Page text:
As a fellow in training, Howard Yang, MD, RhMSUS, became frustrated with certain policy issues he viewed as obstacles to providing timely, optimal care for patients. Rather than simply grumbling about it, he accepted an ACR invitation to channel those feelings into action and became an advocate for rheumatology. It was such an eye-opening and rewarding experience that Dr. Yang, now a practicing rheumatologist at UCLA Health’s Santa Monica and Ronald Reagan Medical Centers, encourages other up-and-coming professionals to think about how they can get involved and make a real difference in the field.
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Explore This IssueJune 2021
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Dr. Yang recently took some time from his busy schedule to discuss his advocacy efforts—and why such work is critical—with The Rheumatologist.
The Rheumatologist (TR): Why did you decide to get involved with advocacy?
Dr. Yang: While I was still a fellow in training, I started to see things that needed changing. For example, I wanted to use certain medications, but the insurance [company] would reject [my prescriptions], and I couldn’t understand why. I was told that’s just the way it is, but I thought, ‘This is not right.’ And then I got an email from the ACR asking if I would be interested in advocacy. I did not even know what advocacy was at that point, but I replied, ‘Sure. I want to learn.’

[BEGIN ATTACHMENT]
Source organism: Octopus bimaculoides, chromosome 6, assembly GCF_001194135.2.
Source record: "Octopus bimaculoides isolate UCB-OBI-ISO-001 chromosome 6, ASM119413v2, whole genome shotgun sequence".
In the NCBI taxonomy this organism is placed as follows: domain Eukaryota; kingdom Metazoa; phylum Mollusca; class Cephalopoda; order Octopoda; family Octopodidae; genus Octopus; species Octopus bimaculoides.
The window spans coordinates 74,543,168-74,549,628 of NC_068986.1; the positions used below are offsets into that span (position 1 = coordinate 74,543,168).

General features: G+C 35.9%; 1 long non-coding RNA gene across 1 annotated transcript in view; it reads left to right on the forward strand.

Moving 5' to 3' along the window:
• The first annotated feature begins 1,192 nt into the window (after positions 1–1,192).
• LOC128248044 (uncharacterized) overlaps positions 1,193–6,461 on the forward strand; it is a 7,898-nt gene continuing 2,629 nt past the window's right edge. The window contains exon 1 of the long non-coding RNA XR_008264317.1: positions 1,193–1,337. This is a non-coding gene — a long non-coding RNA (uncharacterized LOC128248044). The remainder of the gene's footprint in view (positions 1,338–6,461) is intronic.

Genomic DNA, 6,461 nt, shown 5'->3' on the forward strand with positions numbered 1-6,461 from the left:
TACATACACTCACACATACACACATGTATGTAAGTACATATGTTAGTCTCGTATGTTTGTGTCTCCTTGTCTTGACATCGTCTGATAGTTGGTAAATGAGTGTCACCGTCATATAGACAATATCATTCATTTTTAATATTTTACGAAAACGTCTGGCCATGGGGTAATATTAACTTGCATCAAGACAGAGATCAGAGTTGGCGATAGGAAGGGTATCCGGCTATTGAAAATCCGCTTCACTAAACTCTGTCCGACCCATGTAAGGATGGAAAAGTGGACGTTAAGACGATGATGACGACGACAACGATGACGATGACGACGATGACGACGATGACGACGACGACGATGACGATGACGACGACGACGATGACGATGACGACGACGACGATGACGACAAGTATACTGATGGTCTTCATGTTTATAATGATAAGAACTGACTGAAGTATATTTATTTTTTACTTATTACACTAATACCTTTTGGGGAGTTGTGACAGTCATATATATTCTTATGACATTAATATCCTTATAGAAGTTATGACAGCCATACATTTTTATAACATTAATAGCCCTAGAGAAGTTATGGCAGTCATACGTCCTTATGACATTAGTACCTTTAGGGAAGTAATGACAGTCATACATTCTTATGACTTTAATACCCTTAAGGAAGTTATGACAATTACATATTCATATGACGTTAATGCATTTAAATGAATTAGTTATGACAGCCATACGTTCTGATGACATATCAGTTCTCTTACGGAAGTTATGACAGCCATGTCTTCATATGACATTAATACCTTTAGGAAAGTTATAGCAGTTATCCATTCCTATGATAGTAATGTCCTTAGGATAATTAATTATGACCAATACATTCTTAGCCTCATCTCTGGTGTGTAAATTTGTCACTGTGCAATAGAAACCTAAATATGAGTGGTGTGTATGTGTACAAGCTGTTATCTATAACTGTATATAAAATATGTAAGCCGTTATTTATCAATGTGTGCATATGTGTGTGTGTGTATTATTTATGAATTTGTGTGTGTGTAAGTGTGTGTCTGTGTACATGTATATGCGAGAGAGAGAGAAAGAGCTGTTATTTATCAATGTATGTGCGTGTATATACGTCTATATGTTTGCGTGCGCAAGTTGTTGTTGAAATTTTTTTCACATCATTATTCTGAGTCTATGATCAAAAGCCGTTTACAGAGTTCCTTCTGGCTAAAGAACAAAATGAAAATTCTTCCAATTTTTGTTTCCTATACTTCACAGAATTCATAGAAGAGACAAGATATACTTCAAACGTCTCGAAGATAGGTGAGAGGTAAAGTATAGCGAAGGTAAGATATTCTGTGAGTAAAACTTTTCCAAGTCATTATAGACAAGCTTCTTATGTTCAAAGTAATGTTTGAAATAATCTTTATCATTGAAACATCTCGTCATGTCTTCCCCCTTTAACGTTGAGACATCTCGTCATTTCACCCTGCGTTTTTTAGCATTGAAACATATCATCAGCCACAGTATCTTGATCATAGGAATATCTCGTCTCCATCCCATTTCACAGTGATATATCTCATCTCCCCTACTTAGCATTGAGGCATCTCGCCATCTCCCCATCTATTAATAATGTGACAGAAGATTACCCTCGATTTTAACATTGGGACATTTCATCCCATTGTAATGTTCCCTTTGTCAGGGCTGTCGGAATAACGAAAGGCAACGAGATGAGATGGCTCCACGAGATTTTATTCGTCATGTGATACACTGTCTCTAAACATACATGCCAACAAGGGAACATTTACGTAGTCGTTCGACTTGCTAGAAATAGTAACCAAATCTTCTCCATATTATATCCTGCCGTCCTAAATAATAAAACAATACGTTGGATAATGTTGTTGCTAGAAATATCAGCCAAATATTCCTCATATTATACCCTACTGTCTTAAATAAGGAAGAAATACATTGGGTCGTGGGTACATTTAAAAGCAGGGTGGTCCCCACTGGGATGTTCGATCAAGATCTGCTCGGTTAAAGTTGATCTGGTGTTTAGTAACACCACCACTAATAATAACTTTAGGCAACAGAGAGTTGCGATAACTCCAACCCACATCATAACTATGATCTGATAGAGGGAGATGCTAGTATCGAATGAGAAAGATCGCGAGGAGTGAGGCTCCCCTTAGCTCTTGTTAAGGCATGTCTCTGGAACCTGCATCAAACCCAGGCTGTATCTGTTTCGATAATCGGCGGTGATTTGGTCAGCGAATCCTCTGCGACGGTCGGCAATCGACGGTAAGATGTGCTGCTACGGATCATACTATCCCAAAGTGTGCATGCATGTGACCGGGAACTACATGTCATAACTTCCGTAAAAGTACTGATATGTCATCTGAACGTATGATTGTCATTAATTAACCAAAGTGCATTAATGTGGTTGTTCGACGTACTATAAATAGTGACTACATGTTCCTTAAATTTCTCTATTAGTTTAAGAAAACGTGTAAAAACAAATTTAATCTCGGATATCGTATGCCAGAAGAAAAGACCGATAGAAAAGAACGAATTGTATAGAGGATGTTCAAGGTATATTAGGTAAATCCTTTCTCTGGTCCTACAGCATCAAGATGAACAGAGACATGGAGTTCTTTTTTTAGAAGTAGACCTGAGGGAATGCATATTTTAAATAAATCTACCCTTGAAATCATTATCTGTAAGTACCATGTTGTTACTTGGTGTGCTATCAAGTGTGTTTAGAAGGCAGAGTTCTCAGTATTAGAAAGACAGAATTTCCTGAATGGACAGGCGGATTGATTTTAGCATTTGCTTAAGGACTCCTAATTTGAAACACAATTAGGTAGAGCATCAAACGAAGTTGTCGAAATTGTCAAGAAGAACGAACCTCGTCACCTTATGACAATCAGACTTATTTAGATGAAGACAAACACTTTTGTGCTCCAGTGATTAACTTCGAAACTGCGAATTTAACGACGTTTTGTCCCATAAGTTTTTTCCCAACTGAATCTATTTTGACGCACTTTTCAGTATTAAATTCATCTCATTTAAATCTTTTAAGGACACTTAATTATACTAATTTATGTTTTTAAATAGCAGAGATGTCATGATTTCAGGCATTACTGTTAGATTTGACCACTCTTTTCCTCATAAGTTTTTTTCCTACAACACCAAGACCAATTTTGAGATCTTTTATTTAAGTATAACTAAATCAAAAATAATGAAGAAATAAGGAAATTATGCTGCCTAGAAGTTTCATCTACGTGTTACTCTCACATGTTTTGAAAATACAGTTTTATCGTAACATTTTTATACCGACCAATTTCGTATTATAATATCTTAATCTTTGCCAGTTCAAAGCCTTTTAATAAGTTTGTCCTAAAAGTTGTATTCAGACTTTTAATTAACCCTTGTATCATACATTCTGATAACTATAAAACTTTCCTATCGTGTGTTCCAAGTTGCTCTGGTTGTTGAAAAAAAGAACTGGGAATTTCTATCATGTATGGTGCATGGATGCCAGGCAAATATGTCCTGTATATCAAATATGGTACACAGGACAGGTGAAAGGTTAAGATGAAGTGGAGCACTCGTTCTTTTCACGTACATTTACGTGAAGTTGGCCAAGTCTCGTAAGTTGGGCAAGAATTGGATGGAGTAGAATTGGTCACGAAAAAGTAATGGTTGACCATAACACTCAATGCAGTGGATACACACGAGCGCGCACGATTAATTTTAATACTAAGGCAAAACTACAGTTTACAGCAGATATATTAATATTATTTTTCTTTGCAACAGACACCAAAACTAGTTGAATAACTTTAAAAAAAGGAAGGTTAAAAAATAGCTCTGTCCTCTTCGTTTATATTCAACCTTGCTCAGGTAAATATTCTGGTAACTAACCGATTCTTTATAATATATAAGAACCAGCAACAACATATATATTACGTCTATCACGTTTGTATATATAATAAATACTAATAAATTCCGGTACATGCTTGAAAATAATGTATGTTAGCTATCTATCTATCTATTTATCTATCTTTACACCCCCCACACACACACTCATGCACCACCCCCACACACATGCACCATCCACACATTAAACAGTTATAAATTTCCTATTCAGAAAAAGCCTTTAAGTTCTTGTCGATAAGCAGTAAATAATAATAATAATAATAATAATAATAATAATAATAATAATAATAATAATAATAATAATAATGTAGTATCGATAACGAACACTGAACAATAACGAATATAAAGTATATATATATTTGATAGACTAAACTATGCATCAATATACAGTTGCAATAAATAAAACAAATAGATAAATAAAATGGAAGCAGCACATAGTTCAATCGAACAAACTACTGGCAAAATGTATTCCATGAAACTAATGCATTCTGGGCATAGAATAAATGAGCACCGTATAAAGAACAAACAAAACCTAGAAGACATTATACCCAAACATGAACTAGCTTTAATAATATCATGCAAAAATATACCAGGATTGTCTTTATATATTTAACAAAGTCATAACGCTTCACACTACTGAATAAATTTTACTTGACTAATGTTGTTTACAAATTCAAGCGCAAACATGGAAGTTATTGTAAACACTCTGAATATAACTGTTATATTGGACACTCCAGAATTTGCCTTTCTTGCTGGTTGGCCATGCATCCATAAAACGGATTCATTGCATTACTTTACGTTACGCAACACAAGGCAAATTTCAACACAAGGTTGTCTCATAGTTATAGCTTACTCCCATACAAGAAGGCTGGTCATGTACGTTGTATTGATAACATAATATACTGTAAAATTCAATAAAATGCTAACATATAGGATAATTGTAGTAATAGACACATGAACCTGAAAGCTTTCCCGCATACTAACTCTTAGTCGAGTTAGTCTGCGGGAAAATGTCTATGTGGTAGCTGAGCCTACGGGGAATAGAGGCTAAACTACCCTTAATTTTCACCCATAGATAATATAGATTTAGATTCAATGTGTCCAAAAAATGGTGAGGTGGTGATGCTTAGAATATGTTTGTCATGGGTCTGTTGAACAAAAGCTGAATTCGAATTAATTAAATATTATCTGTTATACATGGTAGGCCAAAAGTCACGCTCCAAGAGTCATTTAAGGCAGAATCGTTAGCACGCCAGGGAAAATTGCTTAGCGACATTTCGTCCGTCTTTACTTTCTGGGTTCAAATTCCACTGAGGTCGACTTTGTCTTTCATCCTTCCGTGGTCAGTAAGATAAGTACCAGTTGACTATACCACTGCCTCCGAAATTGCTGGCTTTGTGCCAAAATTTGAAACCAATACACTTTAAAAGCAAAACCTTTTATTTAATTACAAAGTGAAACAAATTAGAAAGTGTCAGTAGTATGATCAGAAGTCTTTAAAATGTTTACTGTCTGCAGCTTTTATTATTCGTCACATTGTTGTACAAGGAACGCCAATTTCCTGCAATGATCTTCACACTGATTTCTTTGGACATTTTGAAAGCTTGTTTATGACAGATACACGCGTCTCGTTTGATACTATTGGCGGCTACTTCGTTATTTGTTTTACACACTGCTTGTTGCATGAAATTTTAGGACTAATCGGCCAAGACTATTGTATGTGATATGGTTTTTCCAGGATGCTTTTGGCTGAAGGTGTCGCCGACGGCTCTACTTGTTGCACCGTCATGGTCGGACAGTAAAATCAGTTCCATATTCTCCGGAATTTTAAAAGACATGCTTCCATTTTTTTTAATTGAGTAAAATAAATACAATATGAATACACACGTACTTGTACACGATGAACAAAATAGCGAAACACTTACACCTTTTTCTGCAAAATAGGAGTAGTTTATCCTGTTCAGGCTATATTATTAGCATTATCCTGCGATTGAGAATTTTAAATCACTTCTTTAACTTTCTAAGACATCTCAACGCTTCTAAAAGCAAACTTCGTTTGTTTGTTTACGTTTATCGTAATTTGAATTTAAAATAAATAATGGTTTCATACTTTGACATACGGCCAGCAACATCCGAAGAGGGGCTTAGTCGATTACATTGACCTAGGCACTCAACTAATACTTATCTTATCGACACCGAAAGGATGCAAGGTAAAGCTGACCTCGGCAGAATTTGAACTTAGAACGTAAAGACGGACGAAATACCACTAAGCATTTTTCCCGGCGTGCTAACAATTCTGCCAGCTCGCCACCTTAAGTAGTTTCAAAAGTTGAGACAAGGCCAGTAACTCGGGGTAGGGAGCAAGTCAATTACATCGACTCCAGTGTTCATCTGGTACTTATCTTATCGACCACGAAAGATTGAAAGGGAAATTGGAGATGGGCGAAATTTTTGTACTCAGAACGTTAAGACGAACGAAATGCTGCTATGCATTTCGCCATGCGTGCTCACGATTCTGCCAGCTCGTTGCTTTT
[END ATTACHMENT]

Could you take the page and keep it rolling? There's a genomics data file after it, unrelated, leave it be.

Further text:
TR: What happened next?
Dr. Yang: The ACR brought me to Washington, D.C., and I got to speak to rheumatologists and other fellows in training, as well as patients, nurses, physical therapists and pharmacists. It was quite a humbling experience learning the lingo and how our government works. I mean, we’ve all seen the cartoon about how a bill turns into a law, but this showed me what all goes into that and what happens afterward, and it introduced me to the Centers for Medicare & Medicaid Services and the U.S. Department of Health & Human Services and their roles.
Once I was fortunate enough to join the ACR’s Government Affairs Committee (GAC), I learned that advocacy is about looking at a larger issue and finding those specific parts that are the problem, such as the amount of time rheumatologists have to spend filling out insurance paperwork or calling for prior authorization. Once you identify those parts, we can then figure out how to change them.
TR: How are you helping effect change as an advocate?